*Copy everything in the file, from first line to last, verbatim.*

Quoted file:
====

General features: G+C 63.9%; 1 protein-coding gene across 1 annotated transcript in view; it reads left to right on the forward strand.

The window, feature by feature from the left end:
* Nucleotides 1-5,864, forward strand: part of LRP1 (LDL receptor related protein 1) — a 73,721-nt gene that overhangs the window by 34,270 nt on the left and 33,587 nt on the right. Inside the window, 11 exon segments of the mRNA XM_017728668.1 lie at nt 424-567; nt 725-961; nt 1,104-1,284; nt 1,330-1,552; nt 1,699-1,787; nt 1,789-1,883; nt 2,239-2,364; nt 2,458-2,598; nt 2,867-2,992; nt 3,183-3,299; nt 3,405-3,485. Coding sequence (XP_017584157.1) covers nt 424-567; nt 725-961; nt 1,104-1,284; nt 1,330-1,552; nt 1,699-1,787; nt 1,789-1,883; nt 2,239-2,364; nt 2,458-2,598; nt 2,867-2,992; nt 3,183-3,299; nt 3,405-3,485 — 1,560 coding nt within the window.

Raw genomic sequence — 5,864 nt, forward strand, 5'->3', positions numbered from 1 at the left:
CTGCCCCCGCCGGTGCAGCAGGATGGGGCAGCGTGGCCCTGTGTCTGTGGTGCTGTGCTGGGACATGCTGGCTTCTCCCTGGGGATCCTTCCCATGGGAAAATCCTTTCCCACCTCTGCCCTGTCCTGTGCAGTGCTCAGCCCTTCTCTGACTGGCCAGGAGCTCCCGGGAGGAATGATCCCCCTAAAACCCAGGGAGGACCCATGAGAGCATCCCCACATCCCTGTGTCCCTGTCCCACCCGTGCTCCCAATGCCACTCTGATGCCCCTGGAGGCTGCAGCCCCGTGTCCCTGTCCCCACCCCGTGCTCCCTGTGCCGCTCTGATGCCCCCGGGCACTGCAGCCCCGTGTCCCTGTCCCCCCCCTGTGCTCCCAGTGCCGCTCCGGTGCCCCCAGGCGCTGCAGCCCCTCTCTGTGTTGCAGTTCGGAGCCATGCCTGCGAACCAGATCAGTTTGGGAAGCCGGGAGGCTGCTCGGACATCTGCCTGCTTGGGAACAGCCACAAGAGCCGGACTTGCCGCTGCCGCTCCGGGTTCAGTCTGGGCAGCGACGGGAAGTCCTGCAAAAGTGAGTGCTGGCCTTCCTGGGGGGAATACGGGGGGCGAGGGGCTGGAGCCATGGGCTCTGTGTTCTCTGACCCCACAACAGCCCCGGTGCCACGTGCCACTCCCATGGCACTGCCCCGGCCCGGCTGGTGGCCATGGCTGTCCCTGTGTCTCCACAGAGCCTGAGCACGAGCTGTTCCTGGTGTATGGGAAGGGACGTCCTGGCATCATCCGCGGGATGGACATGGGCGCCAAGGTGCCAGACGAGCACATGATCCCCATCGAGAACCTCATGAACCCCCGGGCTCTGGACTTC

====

General features: G+C 63.9%; 1 protein-coding gene across 1 annotated transcript in view; it reads left to right on the forward strand.

The window, feature by feature from the left end:
* Nucleotides 1-5,864, forward strand: part of LRP1 (LDL receptor related protein 1) — a 73,721-nt gene that overhangs the window by 34,270 nt on the left and 33,587 nt on the right. Inside the window, 11 exon segments of the mRNA XM_017728668.1 lie at nt 424-567; nt 725-961; nt 1,104-1,284; nt 1,330-1,552; nt 1,699-1,787; nt 1,789-1,883; nt 2,239-2,364; nt 2,458-2,598; nt 2,867-2,992; nt 3,183-3,299; nt 3,405-3,485. Coding sequence (XP_017584157.1) covers nt 424-567; nt 725-961; nt 1,104-1,284; nt 1,330-1,552; nt 1,699-1,787; nt 1,789-1,883; nt 2,239-2,364; nt 2,458-2,598; nt 2,867-2,992; nt 3,183-3,299; nt 3,405-3,485 — 1,560 coding nt within the window.

Raw genomic sequence — 5,864 nt, forward strand, 5'->3', positions numbered from 1 at the left:
CTGCCCCCGCCGGTGCAGCAGGATGGGGCAGCGTGGCCCTGTGTCTGTGGTGCTGTGCTGGGACATGCTGGCTTCTCCCTGGGGATCCTTCCCATGGGAAAATCCTTTCCCACCTCTGCCCTGTCCTGTGCAGTGCTCAGCCCTTCTCTGACTGGCCAGGAGCTCCCGGGAGGAATGATCCCCCTAAAACCCAGGGAGGACCCATGAGAGCATCCCCACATCCCTGTGTCCCTGTCCCACCCGTGCTCCCAATGCCACTCTGATGCCCCTGGAGGCTGCAGCCCCGTGTCCCTGTCCCCACCCCGTGCTCCCTGTGCCGCTCTGATGCCCCCGGGCACTGCAGCCCCGTGTCCCTGTCCCCCCCCTGTGCTCCCAGTGCCGCTCCGGTGCCCCCAGGCGCTGCAGCCCCTCTCTGTGTTGCAGTTCGGAGCCATGCCTGCGAACCAGATCAGTTTGGGAAGCCGGGAGGCTGCTCGGACATCTGCCTGCTTGGGAACAGCCACAAGAGCCGGACTTGCCGCTGCCGCTCCGGGTTCAGTCTGGGCAGCGACGGGAAGTCCTGCAAAAGTGAGTGCTGGCCTTCCTGGGGGGAATACGGGGGGCGAGGGGCTGGAGCCATGGGCTCTGTGTTCTCTGACCCCACAACAGCCCCGGTGCCACGTGCCACTCCCATGGCACTGCCCCGGCCCGGCTGGTGGCCATGGCTGTCCCTGTGTCTCCACAGAGCCTGAGCACGAGCTGTTCCTGGTGTATGGGAAGGGACGTCCTGGCATCATCCGCGGGATGGACATGGGCGCCAAGGTGCCAGACGAGCACATGATCCCCATCGAGAACCTCATGAACCCCCGGGCTCTGGACTTC